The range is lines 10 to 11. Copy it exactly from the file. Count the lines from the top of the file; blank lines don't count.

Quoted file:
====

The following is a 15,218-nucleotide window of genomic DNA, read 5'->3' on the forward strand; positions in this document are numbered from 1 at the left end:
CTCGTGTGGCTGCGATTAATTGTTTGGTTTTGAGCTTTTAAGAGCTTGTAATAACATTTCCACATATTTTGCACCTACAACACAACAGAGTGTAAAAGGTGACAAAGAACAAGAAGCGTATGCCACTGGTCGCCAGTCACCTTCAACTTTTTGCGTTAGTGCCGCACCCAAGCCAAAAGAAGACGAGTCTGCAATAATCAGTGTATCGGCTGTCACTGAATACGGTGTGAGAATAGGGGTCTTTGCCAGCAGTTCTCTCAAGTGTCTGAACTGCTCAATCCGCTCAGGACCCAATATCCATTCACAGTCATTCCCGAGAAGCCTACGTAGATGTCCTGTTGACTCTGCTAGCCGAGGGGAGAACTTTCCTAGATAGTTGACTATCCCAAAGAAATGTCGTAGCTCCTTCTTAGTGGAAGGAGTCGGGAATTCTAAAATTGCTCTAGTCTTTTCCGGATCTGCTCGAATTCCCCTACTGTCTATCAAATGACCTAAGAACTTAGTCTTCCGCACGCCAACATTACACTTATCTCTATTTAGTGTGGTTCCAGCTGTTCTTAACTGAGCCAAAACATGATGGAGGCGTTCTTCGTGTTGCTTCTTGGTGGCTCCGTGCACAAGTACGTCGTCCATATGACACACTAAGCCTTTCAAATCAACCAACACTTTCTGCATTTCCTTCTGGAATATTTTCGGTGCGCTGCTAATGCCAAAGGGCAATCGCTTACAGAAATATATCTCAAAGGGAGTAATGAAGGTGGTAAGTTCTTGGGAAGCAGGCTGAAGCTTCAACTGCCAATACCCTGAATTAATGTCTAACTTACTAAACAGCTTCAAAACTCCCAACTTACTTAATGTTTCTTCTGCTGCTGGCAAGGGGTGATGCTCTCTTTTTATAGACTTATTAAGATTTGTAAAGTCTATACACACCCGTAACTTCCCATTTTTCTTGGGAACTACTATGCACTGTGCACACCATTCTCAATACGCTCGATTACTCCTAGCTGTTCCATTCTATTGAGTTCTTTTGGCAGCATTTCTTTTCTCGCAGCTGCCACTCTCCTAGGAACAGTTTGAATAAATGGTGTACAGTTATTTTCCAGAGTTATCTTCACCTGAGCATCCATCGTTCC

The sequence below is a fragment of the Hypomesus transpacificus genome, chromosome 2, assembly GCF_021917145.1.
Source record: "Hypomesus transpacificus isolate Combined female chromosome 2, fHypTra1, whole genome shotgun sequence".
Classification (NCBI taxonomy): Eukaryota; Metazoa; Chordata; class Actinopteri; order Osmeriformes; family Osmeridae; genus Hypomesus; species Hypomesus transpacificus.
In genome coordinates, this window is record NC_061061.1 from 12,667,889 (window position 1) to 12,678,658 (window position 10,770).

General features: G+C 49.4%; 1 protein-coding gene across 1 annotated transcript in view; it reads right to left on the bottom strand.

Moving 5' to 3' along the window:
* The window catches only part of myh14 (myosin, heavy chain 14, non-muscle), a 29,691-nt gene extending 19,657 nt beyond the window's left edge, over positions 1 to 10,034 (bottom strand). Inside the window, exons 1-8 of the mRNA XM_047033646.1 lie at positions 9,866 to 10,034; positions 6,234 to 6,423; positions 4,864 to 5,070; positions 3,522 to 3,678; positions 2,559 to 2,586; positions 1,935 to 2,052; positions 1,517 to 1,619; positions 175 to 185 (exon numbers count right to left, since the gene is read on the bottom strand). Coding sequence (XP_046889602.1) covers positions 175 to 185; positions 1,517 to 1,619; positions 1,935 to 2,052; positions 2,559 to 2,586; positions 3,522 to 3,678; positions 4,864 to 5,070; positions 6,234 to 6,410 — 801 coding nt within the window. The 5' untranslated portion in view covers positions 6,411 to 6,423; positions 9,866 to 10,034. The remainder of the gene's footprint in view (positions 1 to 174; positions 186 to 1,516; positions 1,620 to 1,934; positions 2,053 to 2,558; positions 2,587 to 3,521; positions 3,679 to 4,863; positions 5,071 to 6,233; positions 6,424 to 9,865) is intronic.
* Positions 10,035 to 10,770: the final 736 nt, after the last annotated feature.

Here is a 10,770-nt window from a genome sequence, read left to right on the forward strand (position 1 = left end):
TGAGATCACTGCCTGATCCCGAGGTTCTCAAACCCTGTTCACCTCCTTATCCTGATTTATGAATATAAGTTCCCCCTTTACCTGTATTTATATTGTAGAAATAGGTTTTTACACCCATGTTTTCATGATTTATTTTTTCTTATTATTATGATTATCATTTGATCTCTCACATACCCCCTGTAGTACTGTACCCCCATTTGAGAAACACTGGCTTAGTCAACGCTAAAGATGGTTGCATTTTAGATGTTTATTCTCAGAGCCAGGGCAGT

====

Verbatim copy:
* Positions 10,035 to 10,770: the final 736 nt, after the last annotated feature.

Here is a 10,770-nt window from a genome sequence, read left to right on the forward strand (position 1 = left end):